“Don’t judge a book by its cover”. We use this adage to remind ourselves to go deeper and to look beyond the superficial exterior. Except, sometimes, we can’t, or won’t. Sometimes, our perceptions are pre-programmed. Think family, peer pressure, and social influences. But what about computers? What do they see? In a digital landscape that demands privacy but needs information, what are the advantages and disadvantages of Computer Vision? The Good: Digital Superpowers  Let’s be clear, Computer Vision is not the same as image recognition, though they are often used interchangeably. Computer Vision is more than looking at pictures, it is closer to a superpower. It can see in the dark, through walls, and over long distances and, in a matter of moments, rifle through massive volumes of information and report back its findings. So, what does this mean? First and foremost, it means Computer Vision can support us in our daily activities and business. It may not seem like it at first glance, but much of what the computer sees is to our advantage. Let’s take a deeper look into the ways we use Computer Vision today. Big Data: From backup cameras on cars to traffic patterns, weather reports to shopping behaviours and everything in between. Everything we do, professional to personal, is being watched, recorded, and used for warning, learning, saving, spending, and social. Geo-Location: Want to know how to get from Point A to Point B? This is where Geo-location comes in. In order to navigate, the satellite must first pinpoint where we are and along the way, it can point out restaurants, shops, and services to ease us on our way.Medical Imaging: X-rays, ultrasounds, catheterisations, MRIs, CAT Scans, even LASIK are already in use. Add telemedicine and the possibilities are endless. The application of these functions will allow faster and more accurate diagnoses and help save lives.Sensors: Motion sensors that only turns a light on when a heat signature is nearby are already saving your home or business money on your electric bill. Now, during a shop visit when you are eyeing an intriguing product, your phone may buzz with a coupon for that very item. Computer Vision sensors are now tracking shopper movements to help optimize your shopping experience.Thermal Imaging: Heat signatures already help humans detect heat or gas and avoid dangerous areas, but soon this function will be integrated into every smart phone. Thermal imaging is no longer used just to catch dangerous environments, it’s used in sport. From determining drug use to statistics and strategy, this is yet another example . The Bad: Privacy Will Forever Change  Google is 20 years old this year. Facebook is 15. Between these two media tech giants, technological advances have ratcheted steadily toward the Catch-22 of both helping our daily lives, whilst exposing our data to our employers, governments, and advertisers. Computer Vision will allow them to see you and what you’re doing in photos and may make decisions based on something you did in your school or university days. We’re already pre-wired to make snap judgements and judge books by their cover, but what will these advancements do to our daily lives? Privacy will change forever.  We document our lives daily with little regard to the privacy settings on our favourite social media apps. GDPR has been a good start, but it’s deigned to protect businesses and create trust from consumers, rather than truly offer privacy. So far, the impact on our privacy has been limited as it still takes such a long time to sift through the amount of data available. However, the time is coming soon, where we’ll need to perhaps think of a privacy regulation businesses, employers, and governments must follow to protect the general population. Fahrenheit 451, 1984, and Animal Farm were once cautionary tales of a far-off future. But Big Brother is already watching and has been for quite some time. Police monitor YouTube videos. Mayors cite tweets to justify their actions. And we, thumb through our phones tagging friends and family without discretion.  Like every new technological advancement there are advantages and disadvantages. As Computer Vision becomes increasingly prevalent, we’ll all need to be aware of the kind of data we supply from to text to image. We can’t go back to the way things were, but we can learn about ourselves through the computer’s lens. And when it comes to computers and their capabilities, don’t judge a book its cover. If you’re interested in Data & Analytics, we may have a role for you. Take a look at our latest opportunities or get in touch with one of our expert consultants for more information.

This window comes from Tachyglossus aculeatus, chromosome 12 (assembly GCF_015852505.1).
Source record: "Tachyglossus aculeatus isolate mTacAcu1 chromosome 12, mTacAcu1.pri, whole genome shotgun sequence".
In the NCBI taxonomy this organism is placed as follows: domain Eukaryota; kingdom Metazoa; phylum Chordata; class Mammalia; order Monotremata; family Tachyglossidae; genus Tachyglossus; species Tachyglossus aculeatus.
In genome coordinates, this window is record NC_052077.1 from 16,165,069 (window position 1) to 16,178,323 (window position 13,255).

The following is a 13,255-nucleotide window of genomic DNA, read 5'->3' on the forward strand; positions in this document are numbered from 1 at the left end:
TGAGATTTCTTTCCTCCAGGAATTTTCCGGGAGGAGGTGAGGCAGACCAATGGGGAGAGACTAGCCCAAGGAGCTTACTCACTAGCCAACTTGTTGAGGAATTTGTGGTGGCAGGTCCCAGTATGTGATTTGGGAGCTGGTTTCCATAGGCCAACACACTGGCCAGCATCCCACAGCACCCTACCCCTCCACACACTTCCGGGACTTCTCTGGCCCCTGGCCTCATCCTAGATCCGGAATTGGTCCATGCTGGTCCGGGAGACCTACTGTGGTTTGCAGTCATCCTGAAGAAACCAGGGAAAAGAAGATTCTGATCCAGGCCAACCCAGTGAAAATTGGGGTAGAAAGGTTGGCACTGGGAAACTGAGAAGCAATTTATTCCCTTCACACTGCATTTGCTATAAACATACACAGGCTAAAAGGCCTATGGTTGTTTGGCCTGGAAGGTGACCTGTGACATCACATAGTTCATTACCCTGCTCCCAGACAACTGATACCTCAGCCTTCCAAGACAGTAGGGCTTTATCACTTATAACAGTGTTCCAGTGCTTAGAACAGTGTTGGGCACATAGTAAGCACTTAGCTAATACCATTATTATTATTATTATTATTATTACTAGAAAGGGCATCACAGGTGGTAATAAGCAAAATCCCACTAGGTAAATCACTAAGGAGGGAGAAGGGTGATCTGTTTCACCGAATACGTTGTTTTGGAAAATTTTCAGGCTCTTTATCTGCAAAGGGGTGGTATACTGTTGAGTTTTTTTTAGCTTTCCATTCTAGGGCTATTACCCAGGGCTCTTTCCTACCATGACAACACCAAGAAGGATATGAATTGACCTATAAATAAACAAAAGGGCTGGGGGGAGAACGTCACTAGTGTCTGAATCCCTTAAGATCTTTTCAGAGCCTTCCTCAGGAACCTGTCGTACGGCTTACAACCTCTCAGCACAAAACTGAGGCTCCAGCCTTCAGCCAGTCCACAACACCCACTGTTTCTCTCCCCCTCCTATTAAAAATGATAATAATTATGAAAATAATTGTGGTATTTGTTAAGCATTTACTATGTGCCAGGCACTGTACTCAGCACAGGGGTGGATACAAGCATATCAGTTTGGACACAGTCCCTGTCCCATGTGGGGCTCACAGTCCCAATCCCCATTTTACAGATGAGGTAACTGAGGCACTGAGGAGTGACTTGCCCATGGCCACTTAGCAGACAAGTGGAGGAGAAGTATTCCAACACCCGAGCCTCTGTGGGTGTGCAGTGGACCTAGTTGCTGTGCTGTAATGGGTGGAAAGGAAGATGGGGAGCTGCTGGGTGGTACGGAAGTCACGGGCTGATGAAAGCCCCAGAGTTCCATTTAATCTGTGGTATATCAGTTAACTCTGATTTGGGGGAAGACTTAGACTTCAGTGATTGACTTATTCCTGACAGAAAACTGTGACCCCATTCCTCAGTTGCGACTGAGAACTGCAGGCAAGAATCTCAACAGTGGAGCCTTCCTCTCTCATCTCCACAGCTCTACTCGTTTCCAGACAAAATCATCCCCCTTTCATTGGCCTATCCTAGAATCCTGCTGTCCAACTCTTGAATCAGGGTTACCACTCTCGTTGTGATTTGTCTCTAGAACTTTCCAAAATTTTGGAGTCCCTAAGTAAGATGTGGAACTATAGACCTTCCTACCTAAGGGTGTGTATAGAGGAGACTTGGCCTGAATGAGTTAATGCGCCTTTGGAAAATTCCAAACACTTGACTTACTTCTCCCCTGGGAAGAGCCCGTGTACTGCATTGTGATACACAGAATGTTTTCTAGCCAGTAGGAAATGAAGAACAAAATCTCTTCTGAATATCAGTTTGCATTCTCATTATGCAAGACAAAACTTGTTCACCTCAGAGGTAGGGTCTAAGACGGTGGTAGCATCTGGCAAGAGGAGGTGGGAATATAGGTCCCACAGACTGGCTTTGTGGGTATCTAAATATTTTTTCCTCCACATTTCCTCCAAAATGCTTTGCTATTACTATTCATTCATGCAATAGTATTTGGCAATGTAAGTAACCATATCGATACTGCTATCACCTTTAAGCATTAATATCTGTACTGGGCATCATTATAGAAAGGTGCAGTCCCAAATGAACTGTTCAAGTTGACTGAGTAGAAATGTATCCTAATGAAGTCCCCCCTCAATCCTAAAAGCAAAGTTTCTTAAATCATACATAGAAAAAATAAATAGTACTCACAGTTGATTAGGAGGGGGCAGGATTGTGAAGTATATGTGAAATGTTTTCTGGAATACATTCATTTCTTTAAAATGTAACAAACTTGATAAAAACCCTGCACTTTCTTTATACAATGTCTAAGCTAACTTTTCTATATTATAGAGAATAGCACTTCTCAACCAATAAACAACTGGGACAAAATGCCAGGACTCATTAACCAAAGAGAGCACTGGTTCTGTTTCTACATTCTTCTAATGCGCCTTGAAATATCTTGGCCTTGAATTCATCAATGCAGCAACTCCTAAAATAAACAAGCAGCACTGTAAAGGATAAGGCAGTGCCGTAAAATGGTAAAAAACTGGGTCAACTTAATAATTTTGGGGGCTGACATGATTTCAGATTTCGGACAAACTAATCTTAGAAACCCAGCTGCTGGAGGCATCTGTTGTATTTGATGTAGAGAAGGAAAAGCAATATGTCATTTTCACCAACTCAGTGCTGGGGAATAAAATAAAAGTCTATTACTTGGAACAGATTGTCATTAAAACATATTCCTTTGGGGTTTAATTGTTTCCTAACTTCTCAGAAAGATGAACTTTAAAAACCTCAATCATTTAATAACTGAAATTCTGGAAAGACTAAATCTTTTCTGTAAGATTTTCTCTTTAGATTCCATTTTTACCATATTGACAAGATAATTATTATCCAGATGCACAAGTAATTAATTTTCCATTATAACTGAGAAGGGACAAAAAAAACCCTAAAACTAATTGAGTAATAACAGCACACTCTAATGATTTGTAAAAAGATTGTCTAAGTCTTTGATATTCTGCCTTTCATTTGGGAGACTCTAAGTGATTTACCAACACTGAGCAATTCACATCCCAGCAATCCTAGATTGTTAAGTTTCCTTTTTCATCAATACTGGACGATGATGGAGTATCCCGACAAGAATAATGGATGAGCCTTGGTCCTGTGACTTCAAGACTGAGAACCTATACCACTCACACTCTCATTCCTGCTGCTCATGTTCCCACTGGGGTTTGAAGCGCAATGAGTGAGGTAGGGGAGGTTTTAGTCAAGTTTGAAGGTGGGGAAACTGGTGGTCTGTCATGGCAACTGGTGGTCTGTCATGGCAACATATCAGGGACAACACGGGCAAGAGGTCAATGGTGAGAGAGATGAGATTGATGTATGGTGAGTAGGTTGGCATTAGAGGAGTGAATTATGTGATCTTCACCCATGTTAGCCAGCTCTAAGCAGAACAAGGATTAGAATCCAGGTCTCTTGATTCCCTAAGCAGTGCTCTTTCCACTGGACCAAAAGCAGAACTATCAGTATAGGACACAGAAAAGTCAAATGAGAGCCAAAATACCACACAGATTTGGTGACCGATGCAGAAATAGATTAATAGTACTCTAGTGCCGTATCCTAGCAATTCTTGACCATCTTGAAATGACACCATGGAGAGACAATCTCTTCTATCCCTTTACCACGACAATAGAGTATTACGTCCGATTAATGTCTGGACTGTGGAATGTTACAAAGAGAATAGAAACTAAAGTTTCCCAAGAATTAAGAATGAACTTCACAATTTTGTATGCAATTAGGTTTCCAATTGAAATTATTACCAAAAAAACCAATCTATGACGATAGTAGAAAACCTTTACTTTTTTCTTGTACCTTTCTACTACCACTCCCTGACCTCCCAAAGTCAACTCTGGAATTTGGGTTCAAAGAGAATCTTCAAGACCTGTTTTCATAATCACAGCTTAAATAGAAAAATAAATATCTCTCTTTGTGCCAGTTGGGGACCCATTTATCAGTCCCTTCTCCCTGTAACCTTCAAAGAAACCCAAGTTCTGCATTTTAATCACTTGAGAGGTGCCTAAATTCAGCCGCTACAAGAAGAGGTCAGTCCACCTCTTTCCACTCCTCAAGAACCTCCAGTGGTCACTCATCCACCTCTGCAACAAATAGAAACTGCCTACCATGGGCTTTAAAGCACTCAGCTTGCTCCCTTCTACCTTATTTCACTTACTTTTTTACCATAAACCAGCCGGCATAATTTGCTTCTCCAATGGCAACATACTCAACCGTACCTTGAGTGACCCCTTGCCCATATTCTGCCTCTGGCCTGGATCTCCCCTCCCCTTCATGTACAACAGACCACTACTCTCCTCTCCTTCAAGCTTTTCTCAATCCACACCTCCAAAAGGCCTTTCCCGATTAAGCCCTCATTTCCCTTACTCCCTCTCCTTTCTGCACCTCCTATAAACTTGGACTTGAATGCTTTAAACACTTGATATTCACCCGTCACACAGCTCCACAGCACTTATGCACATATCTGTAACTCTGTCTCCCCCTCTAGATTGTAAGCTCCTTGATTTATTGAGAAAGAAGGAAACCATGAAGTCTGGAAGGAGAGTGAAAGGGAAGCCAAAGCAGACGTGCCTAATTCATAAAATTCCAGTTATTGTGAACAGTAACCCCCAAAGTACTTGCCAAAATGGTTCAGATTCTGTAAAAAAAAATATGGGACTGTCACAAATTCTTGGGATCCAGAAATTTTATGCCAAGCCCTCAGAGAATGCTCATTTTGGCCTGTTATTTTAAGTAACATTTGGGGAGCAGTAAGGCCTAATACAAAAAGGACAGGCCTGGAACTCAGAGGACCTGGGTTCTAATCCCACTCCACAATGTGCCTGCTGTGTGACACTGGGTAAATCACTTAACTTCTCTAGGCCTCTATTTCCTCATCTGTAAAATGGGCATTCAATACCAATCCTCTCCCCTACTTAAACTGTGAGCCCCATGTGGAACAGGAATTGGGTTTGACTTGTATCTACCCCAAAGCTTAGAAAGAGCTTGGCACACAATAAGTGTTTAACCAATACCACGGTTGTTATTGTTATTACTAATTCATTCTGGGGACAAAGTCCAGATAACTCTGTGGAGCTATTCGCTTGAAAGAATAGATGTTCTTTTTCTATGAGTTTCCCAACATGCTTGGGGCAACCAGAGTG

Harnham Named one of the Sunday Times' Top 100 Companies to Work For

Harnham Named one of the Sunday Times' Top 100 Companies to Work For

I am thrilled to announce that we've been named one of The Sunday Times' Top 100 Small Companies to Work For 2019.   This is the first year we've been eligible for the award and, fantastically, we've managed to place 26th.   Coming off the back of our three-star accreditation from Best Companies for 'Extraordinary Levels' of workplace engagement, and being named APSCo's Recruitment Company of the Year (£10m-£50m) this is something else for the whole business to be proud of.  Crucially, for both myself and the leadership team, is the fact that this accolade is based entirely on employee feedback. Our success has always been built on the success of our employees and we have always tried to nurture an environment where they can flourish. To be recognised for our efforts. and to know that our staff are happy here, means a tremendous amount to us. And, as ever, we're looking to grow our team. If you're determined, ambitious and driven, get in touch about our latest opportunities.